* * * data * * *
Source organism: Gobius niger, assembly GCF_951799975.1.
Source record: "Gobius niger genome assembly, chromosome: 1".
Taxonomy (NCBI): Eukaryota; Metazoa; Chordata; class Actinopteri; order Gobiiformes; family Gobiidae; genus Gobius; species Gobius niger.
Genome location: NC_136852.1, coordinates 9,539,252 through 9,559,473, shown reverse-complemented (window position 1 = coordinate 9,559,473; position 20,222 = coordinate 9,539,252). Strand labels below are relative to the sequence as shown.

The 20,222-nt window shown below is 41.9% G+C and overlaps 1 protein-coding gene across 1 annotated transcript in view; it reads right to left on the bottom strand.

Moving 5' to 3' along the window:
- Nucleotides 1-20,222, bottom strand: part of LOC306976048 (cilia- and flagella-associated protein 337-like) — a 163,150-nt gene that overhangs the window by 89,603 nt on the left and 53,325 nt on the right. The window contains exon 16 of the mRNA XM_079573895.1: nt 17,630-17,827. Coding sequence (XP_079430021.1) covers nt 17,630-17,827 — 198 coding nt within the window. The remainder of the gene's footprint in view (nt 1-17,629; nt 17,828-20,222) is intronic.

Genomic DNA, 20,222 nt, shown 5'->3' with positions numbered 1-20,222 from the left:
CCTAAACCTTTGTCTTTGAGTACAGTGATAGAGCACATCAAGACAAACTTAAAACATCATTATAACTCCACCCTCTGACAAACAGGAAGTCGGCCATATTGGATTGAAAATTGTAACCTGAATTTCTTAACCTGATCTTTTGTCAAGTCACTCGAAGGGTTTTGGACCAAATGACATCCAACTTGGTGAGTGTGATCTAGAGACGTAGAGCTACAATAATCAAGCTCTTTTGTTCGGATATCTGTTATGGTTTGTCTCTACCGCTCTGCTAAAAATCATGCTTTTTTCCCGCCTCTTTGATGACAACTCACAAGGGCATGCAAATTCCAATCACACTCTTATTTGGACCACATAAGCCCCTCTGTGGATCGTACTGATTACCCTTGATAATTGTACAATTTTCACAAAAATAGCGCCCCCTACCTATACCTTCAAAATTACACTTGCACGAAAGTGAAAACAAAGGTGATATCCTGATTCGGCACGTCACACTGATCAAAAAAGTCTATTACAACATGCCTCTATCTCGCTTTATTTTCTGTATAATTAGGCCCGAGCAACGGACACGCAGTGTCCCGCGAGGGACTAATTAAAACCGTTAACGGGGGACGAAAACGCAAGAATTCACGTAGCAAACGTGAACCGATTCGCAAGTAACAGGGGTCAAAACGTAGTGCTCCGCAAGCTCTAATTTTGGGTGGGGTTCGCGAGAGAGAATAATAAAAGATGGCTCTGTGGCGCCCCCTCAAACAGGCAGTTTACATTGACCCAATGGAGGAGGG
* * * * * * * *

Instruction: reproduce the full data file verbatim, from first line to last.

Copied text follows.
Source organism: Gobius niger, assembly GCF_951799975.1.
Source record: "Gobius niger genome assembly, chromosome: 1".
Taxonomy (NCBI): Eukaryota; Metazoa; Chordata; class Actinopteri; order Gobiiformes; family Gobiidae; genus Gobius; species Gobius niger.
Genome location: NC_136852.1, coordinates 9,539,252 through 9,559,473, shown reverse-complemented (window position 1 = coordinate 9,559,473; position 20,222 = coordinate 9,539,252). Strand labels below are relative to the sequence as shown.

The 20,222-nt window shown below is 41.9% G+C and overlaps 1 protein-coding gene across 1 annotated transcript in view; it reads right to left on the bottom strand.

Moving 5' to 3' along the window:
- Nucleotides 1-20,222, bottom strand: part of LOC306976048 (cilia- and flagella-associated protein 337-like) — a 163,150-nt gene that overhangs the window by 89,603 nt on the left and 53,325 nt on the right. The window contains exon 16 of the mRNA XM_079573895.1: nt 17,630-17,827. Coding sequence (XP_079430021.1) covers nt 17,630-17,827 — 198 coding nt within the window. The remainder of the gene's footprint in view (nt 1-17,629; nt 17,828-20,222) is intronic.

Genomic DNA, 20,222 nt, shown 5'->3' with positions numbered 1-20,222 from the left:
CCTAAACCTTTGTCTTTGAGTACAGTGATAGAGCACATCAAGACAAACTTAAAACATCATTATAACTCCACCCTCTGACAAACAGGAAGTCGGCCATATTGGATTGAAAATTGTAACCTGAATTTCTTAACCTGATCTTTTGTCAAGTCACTCGAAGGGTTTTGGACCAAATGACATCCAACTTGGTGAGTGTGATCTAGAGACGTAGAGCTACAATAATCAAGCTCTTTTGTTCGGATATCTGTTATGGTTTGTCTCTACCGCTCTGCTAAAAATCATGCTTTTTTCCCGCCTCTTTGATGACAACTCACAAGGGCATGCAAATTCCAATCACACTCTTATTTGGACCACATAAGCCCCTCTGTGGATCGTACTGATTACCCTTGATAATTGTACAATTTTCACAAAAATAGCGCCCCCTACCTATACCTTCAAAATTACACTTGCACGAAAGTGAAAACAAAGGTGATATCCTGATTCGGCACGTCACACTGATCAAAAAAGTCTATTACAACATGCCTCTATCTCGCTTTATTTTCTGTATAATTAGGCCCGAGCAACGGACACGCAGTGTCCCGCGAGGGACTAATTAAAACCGTTAACGGGGGACGAAAACGCAAGAATTCACGTAGCAAACGTGAACCGATTCGCAAGTAACAGGGGTCAAAACGTAGTGCTCCGCAAGCTCTAATTTTGGGTGGGGTTCGCGAGAGAGAATAATAAAAGATGGCTCTGTGGCGCCCCCTCAAACAGGCAGTTTACATTGACCCAATGGAGGAGGG